As a Muslim, I have some restrictions when it comes to working for banks and some types of insurance companies1. There is a software engineering offer I am interested in from a company where projects are not predefined but change and depend on the clients which may include banks. There is more than one available project at a time to work on.

Would this decrease my chances of getting the job?

What is the proper way to explain this during the interview?

1 - For details see Wikipedia on riba and this question on Islam.SE

  • 1
    @haylem In Islam interest is prohibited, and therefore working for banks, since they are mostly interest-based. Then, people may differ in their commitment to that, and views may change depending on the role one has within a bank.
    – user49879
    Jun 29, 2016 at 0:39
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    Islamic countries don't have banks?
    – Kilisi
    Jun 29, 2016 at 1:35
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    Would it be possible to make a list of non-approved banks and insurance companies? Leaving it vague "some types of companies" is not good for anyone. "I will not work for the following banks" or even "I will not work for any bank" seems better.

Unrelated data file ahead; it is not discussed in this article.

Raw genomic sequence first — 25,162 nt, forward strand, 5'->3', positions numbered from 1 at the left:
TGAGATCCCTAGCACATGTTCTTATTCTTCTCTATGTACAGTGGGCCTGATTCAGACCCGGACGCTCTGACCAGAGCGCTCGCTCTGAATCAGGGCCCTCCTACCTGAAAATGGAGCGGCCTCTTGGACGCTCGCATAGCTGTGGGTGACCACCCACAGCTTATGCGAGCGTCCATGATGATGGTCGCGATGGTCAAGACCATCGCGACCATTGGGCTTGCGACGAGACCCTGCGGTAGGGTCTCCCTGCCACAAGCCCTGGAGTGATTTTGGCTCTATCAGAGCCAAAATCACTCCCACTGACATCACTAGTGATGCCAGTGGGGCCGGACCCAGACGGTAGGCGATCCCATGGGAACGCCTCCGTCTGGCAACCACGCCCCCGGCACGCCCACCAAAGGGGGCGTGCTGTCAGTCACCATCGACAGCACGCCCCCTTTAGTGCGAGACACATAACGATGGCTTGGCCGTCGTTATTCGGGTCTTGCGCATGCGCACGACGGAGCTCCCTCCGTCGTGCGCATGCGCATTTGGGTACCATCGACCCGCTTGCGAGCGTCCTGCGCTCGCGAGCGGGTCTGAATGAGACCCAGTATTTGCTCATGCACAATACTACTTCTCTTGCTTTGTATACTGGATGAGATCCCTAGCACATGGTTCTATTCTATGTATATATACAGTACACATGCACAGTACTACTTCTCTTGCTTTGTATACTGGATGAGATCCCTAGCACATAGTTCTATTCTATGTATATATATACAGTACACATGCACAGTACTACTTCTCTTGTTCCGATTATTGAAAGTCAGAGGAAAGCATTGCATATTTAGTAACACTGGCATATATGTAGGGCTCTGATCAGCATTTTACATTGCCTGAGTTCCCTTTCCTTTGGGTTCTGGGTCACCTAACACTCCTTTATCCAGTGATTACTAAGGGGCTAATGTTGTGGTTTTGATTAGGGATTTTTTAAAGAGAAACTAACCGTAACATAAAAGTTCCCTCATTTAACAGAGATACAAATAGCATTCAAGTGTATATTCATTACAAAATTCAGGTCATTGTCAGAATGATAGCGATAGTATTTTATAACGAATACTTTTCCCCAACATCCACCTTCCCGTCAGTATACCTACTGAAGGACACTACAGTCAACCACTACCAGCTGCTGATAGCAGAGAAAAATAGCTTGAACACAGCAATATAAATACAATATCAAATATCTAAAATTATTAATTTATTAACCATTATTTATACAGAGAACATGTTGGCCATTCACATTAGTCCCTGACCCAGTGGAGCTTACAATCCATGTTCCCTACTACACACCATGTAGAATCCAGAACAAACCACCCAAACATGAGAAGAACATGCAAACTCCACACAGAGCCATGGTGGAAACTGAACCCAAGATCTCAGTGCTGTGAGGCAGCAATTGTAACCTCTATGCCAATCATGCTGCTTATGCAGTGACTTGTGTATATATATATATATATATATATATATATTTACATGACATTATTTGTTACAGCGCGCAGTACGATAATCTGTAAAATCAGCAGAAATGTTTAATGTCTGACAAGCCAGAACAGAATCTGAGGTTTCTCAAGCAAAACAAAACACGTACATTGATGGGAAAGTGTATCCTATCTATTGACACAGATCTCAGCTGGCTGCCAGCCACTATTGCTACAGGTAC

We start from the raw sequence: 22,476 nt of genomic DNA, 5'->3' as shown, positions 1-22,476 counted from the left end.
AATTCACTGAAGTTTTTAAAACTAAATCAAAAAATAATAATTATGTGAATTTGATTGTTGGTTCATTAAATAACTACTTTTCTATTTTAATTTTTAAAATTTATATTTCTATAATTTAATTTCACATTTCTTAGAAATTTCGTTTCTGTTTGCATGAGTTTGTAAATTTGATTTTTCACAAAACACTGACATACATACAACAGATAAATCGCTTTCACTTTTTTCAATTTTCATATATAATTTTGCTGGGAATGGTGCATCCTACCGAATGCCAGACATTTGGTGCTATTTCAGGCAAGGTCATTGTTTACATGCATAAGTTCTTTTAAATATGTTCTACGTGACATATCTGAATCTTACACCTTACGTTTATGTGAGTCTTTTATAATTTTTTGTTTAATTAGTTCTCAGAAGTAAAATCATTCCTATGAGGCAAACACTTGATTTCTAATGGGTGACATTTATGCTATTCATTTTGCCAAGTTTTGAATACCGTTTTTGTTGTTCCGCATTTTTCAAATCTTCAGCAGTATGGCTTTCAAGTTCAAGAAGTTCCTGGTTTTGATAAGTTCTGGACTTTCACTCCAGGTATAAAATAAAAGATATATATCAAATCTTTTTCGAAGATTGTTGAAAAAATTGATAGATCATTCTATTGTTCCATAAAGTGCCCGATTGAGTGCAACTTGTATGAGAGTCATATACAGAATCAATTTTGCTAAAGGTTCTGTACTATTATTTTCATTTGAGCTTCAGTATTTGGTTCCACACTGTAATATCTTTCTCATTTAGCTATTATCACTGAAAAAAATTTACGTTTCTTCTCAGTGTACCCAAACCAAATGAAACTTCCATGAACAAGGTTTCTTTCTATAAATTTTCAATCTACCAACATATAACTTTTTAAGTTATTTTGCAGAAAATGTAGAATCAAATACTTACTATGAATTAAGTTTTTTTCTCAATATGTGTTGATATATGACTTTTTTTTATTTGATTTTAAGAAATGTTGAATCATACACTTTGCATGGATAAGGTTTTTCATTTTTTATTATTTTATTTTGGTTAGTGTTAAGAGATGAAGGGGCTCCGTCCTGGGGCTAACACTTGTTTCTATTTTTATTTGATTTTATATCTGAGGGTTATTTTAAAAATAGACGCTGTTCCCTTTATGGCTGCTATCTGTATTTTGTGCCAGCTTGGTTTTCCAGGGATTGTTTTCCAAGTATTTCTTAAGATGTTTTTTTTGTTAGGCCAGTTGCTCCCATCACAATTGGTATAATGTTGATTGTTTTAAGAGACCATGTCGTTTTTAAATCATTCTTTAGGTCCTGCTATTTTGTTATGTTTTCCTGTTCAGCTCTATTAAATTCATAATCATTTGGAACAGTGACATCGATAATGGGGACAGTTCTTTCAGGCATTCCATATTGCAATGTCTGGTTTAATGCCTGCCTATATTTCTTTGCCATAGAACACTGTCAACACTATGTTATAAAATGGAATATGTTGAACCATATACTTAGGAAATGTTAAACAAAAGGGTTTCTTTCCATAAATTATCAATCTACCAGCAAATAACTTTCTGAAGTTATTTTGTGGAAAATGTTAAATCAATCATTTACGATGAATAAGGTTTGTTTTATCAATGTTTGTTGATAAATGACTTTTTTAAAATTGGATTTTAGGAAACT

– Brandin
    Jun 29, 2016 at 7:53
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    @Kilisi - They do. Islamic law is not fully applied in islamic countries. Some countries have Islamic banking, a banking activity that is consistent with the principles of sharia.
    – user49879
    Jun 29, 2016 at 8:44
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    Reminder to all: the OP's religious beliefs are his own and this is not the place to discuss whether or not a specific activity is allowed by a particular religion or belief. That OP's case concerns the concept of riba is useful background information but ultimately not of critical importance to the question or possible answers.
    – Lilienthal
    Jun 29, 2016 at 10:32

2 Answers 2


How to tell the interviewer that I don't want to work on a particuar type of projects for religions reasons?

You simply need to state the types of work restrictions your religious observations require, and ask if that would cause a problem there.

Clearly, this is an important factor in your decision regarding which job to choose. For any such factor, it's best to be up front about it, and weed out the companies where that would be problematic.

Would this decrease my chances of getting the job?

Perhaps. But in a good way.

You don't want to work for a company that would put you in conflict with your beliefs. Best to get that out of the way up front and quickly move on if it's a problem. Part of your job when interviewing is to find a company that is a good fit for you - financially, career growth-wise, personally, culturally, and keeping in mind any factors that are important to you.

If you are working with a headhunter or recruiter you can specify that requirement up front. That could help avoid an uncomfortable conversation with the hiring company themselves.